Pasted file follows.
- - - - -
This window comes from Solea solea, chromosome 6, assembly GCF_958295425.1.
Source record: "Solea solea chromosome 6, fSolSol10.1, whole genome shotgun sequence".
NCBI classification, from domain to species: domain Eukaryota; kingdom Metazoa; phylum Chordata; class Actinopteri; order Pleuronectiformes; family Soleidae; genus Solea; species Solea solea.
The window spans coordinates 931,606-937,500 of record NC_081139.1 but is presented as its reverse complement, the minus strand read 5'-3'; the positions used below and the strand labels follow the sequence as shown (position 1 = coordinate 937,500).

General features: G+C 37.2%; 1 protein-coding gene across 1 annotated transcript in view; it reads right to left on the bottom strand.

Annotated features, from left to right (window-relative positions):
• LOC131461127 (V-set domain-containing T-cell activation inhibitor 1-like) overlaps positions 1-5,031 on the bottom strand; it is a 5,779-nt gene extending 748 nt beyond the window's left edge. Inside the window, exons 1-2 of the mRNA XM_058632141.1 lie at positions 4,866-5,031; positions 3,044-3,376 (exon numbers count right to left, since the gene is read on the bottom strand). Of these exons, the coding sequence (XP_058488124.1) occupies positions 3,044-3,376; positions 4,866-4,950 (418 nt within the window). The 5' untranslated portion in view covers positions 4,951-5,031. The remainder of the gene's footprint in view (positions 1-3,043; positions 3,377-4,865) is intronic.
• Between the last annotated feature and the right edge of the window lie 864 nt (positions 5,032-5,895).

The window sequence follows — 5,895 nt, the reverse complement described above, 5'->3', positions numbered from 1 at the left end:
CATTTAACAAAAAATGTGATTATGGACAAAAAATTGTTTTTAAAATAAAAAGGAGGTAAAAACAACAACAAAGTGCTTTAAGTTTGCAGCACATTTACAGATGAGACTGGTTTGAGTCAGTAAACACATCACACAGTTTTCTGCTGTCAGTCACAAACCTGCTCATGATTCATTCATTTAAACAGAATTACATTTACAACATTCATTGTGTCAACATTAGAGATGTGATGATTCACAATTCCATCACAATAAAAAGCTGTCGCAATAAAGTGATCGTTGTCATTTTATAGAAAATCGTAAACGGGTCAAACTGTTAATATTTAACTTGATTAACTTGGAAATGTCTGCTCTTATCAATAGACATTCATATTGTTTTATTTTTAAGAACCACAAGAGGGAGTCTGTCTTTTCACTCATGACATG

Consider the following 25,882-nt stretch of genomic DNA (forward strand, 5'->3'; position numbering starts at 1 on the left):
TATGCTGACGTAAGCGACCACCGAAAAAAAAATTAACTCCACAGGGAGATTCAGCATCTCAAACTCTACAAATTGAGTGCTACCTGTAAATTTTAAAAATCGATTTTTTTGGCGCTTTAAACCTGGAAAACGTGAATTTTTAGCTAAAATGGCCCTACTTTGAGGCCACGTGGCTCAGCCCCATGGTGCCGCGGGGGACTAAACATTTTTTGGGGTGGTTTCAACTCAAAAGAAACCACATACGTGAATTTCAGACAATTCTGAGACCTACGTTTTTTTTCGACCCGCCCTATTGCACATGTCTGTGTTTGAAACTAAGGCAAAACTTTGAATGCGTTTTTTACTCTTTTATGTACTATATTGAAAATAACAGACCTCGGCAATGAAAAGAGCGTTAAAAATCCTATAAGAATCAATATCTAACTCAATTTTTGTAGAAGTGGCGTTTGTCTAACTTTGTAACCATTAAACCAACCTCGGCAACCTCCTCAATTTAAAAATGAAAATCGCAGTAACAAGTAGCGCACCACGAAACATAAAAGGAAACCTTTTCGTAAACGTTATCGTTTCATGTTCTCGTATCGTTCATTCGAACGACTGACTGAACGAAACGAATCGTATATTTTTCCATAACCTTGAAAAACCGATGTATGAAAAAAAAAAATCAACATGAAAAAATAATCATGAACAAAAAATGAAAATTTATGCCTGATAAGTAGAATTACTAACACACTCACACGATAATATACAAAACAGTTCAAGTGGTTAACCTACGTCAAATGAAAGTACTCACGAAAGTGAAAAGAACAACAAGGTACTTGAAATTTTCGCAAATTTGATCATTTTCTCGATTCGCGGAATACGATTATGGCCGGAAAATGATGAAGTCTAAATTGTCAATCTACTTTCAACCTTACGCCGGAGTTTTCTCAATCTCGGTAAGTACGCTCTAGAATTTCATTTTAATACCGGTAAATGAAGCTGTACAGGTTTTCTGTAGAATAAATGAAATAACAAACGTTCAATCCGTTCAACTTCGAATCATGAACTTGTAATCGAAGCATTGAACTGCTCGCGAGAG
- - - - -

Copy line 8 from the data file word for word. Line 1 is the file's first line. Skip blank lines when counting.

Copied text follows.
• Between the last annotated feature and the right edge of the window lie 864 nt (positions 5,032-5,895).